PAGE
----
Maybe I just went to a crappy school, but IMHO, my college education was woefully inadequate for the real world. Pretty much everything I use on a day-to-day basis was learned on my own, outside of college.

4. Restify XMLHttpRequest cannot load localhost.. not allowed by Access-Control-Allow-Origin

Having issues with cross-origin resource-sharing not working with Restify? Have you copied and pasted a dozen StackOverflow snippets, looked through the Restify newsgroup, and scoured the Git issue tracker without any avail? We did, and came up with a relatively painless fix in three easy steps:

1. Go to your project folder in the command-line and type: `npm install express`
2. Replace `var restify = require('restify')` and `var server = restify.createServer()` with `var express = require('express')` and `var server = express()`
3. Delete any of the Restify header settings you tried, and replace them with this following block of code:
```var allowCrossDomain = function(req, res, next) {

// intercept OPTIONS method
if (req.method === 'OPTIONS') {
res.send(200);
}
else {
next();
}
};

server.configure(function() {
server.use(allowCrossDomain);     // make sure this is called before server.route
server.use(server.router);
});
```

For our group project “Hatch" we needed to build a RESTful API server to support our mobile app. Since the server only needed to handle API calls and didn’t need to serve up any pages, Restify seemed like a good framework to experiment with. However, we ran into cross-origin issues when simulating our mobile app from a laptop. Given Restify’s sparse documentation, we burned 2-3 hours trying to solve the issue without any luck. Eventually, we decided to switch over to Express midway through development since this was going to hold up mobile development. Within 20 minutes of making that call, we got our server running on Express and resolved all our cross-origin restrictions.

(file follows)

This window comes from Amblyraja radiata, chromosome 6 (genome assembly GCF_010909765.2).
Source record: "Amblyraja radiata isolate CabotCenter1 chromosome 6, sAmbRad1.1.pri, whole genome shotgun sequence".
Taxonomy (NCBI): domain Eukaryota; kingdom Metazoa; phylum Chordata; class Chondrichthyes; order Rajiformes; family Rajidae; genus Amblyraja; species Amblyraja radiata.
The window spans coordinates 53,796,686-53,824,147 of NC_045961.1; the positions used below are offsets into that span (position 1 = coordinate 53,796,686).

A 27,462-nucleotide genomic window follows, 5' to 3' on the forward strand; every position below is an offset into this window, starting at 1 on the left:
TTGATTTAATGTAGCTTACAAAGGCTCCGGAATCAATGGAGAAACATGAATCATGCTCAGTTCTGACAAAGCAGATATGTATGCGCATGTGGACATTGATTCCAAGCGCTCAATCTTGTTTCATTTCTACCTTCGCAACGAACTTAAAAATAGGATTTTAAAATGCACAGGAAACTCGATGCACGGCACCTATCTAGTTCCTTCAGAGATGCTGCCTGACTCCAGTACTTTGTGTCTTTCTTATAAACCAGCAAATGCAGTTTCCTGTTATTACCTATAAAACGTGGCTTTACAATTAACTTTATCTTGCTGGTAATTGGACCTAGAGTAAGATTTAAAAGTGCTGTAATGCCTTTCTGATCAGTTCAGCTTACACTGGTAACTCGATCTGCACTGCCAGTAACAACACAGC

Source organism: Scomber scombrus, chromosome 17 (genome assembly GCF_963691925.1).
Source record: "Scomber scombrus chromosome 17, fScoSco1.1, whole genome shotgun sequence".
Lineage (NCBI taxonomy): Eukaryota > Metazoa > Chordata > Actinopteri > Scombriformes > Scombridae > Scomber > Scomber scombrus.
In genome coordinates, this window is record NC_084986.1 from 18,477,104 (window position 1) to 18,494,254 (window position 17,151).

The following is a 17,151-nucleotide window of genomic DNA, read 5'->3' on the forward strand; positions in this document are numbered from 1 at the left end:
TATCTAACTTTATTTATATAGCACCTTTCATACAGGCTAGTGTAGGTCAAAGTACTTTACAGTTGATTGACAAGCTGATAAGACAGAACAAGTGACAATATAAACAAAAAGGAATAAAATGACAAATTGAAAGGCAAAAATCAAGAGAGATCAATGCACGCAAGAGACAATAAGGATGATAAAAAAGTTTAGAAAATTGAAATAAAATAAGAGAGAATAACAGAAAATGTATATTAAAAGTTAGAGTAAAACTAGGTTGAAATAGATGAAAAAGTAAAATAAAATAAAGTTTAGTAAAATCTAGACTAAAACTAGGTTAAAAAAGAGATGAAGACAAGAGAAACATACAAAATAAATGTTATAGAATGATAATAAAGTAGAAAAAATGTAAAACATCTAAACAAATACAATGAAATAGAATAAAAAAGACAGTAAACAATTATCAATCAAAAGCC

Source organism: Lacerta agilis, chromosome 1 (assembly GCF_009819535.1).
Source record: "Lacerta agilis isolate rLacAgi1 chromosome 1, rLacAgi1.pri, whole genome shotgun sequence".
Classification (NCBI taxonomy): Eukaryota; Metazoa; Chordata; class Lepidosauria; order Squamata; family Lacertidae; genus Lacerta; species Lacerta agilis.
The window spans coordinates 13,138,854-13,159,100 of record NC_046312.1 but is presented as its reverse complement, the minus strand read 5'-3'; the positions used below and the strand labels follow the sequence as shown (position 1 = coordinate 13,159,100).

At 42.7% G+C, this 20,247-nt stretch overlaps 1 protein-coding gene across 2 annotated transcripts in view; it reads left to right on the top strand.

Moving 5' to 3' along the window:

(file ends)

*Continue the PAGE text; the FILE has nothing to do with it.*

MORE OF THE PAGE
Mark Cavage has done an impressive job with Restify, but if you don’t require “absolute control over interactions with HTTP and full observability into the latency and characteristics” of your app, you’re probably better off with Express. Personally, considering how minimal Express is, I don’t see a need for a lighter-weight solution. If anything, I’d go in the opposite direction and check out ActionHero.

5. What the smartest people do on the weekend is what everyone else will do during the week in ten years

Many breakthrough technologies were hatched by hobbyists in garages and dorm rooms. Prominent examples include the PC, the web, blogs, and most open source software.

The fact that flip-flop wearing hobbyists spawn large industries is commonly viewed as an amusing eccentricity of the technology industry. But there is a reason why hobbies are so important.

Business people vote with their dollars, and are mostly trying to create near-term financial returns. Engineers vote with their time, and are mostly trying to invent interesting new things. Hobbies are what the smartest people spend their time on when they aren’t constrained by near-term financial goals.

Today, the tech hobbies with momentum include: math-based currencies like Bitcoin, new software development tools like NoSQL databases, the internet of things, 3D printing, touch-free human/computer interfaces, and “artisanal” hardware like the kind you find on Kickstarter.

It’s a good bet these present-day hobbies will seed future industries. What the smartest people do on the weekends is what everyone else will do during the week in ten years.

6. Yishang Wong on performance reviews and career ladders

The CEO of Reddit, Yishang Wong, has some great views on the performance review process that feel really pertinent given my company’s upcoming roundtable discussions: